AUSTIN, Texas — The Highway Trust Fund, struggling to stay relevant amid a shifting transportation environment, can be fixed with more money flowing in from fuel sales, trucking industry experts said as they advocated for repairing and expanding the nation’s infrastructure.
A plan they supported would provide the trust fund with an additional 20 cents per gallon from sales of gasoline, diesel and natural gas fuel. That increase, under the Build America Fund, would be applied at the wholesale terminal rack, before the fuel reaches the retail gas pump, and would be indexed to inflation and improvements in fuel efficiency, according to American Truckings Associations, which crafted the proposal.
The need for a much-improved infrastructure comes against a backdrop of worsening traffic congestion, expanding international trade along the borders and at ports, and a supply chain quickly adapting to accommodate a rush toward e-commerce.
The speakers made their comments during a session titled “The Cost of Doing Nothing, Why We Need Infrastructure Investment Now” at ATA’s annual Management Conference & Exhibition here Oct. 28.
“Infrastructure is more than roads; it’s our whole workplace. It’s where we operate,” American Transportation Research Institute President Rebecca Brewster said.
She added that ATRI studies have shown the fuel tax “is clearly” the most efficient means of delivering revenue to the transportation system — but that approach faces an uphill climb in the current Congress, whose majority is leery of being seen as levying more taxes.
One trucking executive offered a different definition of a fuel tax.
“The fuel tax is not a tax. It is an investment. It has worked relatively efficiently, but it needs to be changed,” said Tonn Ostergard, chairman and CEO of Crete Carrier Corp., a truckload carrier based in Lincoln, Neb.
The Build America Fund would bring in $340 billion during the first decade with an average annual cost on a passenger vehicle of $100, a box truck of $350 and on a Class 8 tractor of about $2,100, he said.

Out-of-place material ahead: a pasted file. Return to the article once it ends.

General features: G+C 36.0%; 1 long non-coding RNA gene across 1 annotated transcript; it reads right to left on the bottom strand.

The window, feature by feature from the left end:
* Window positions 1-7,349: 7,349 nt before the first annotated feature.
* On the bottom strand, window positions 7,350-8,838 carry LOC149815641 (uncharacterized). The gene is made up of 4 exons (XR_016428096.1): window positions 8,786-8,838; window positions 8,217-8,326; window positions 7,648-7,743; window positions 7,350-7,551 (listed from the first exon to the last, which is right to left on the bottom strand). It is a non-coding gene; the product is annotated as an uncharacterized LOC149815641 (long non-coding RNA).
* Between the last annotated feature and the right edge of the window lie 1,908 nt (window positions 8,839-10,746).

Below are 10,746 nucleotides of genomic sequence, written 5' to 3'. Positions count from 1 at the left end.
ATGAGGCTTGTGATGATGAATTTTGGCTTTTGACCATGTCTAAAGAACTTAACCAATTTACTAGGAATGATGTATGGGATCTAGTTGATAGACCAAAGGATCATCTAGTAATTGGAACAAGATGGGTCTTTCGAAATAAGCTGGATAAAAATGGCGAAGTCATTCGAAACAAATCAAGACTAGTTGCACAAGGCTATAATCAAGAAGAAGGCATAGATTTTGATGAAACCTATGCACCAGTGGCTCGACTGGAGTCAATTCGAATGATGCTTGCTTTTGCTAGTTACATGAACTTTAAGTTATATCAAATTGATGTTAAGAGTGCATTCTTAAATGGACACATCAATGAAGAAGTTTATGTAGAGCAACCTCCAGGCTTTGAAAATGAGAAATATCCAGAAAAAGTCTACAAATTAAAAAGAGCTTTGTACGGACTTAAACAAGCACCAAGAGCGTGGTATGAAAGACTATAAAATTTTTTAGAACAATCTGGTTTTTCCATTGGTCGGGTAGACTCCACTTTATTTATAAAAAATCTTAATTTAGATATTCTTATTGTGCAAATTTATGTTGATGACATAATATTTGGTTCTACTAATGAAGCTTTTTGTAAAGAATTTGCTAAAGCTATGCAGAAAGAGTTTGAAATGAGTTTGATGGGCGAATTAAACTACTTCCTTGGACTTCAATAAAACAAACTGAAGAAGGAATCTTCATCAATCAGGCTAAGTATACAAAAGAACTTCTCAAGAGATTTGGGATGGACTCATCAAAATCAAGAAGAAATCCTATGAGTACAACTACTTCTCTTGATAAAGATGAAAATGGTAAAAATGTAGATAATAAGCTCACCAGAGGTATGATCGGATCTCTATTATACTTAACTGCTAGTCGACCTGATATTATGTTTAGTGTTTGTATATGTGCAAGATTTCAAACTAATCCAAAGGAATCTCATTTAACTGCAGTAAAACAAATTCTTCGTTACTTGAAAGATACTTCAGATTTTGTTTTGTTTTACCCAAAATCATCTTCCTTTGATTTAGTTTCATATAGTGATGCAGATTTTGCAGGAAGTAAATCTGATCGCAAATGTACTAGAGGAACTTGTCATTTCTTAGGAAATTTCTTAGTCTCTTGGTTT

With the money coming in to fund infrastructure now, 90 cents of every dollar goes to pay for existing infrastructure, a system that is 65 years old, and 10 cents goes toward new capacity, he said.
The trust fund was created in 1956, and motor fuel taxes have increased four times since: in 1959, 1982, 1990 and 1993 — but the trend of improved fuel mileage has sharply lowered its annual revenue.
For several years, the trust fund primarily has been relying on general revenue funds, Ostergard said. “We are woefully short on new build-out.”
Meanwhile, the average motorist loses about $600 annually due to higher maintenance and vehicle operating costs just from rough roads, he added.
“I can tell you for our trucks, it’s a lot more than that,” Ostergard said.
Crete operates about 5,400 Class 8 tractors.
At the same time, regional distribution centers — supplied by truckload carriers — are flourishing to support the two-day delivery windows common in e-commerce, and related inventory held in the supply chain is being cycled through faster, ATA Chief Economist Bob Costello said.
Costello (John Sommers II for Transport Topics)
The changing supply chain “has added to a lot of congestion in major metropolitan areas,” he said.
In the meantime, the cost of inaction on the infrastructure will become even worse in the years to come “because the investments we need to make today are going to take years to build out,” Ostergard said.
Crete Carrier Corp. ranks No. 34 on the Transport Topics Top 100 list of the largest for-hire carriers in North America.
The day before the panel, ATA President Chris Spear during another MCE session sought the support of Ray Martinez, administrator of the Federal Motor Carrier Safety Administration, for revamping the revenue stream destined for infrastructure.
“The roads and bridges continue to deteriorate. This is a safety issue,” Spear said.
Spear told Martinez the association was going to be “very active” in getting its Build America Fund made into law in 2019.
“And we really want to partner with you and your agency on the safety argument. There are a lot of other arguments we are going to be active on, but this particular one is directly in your jurisdiction,” Spear said.
The current funding challenges, Martinez said, haven’t really stopped the Department of Transportation from acting. “We are out there doing grants everyday, and so are my colleagues in the other modes.”
But, he added, “It is a safety issue, no question. The dilapidation of our infrastructure is dangerous, not just for the commercial motor vehicle industry, but for everybody who shares those roadways.”
One aspect he has heard much talk about is improving safe rest areas for truckers “whether that is through greater incentivization or better use of technologies for finding the availability of parking that is out there already.”
“I definitely want to be part of that conversation,” Martinez said, “and I do view it as an infrastructure challenge.”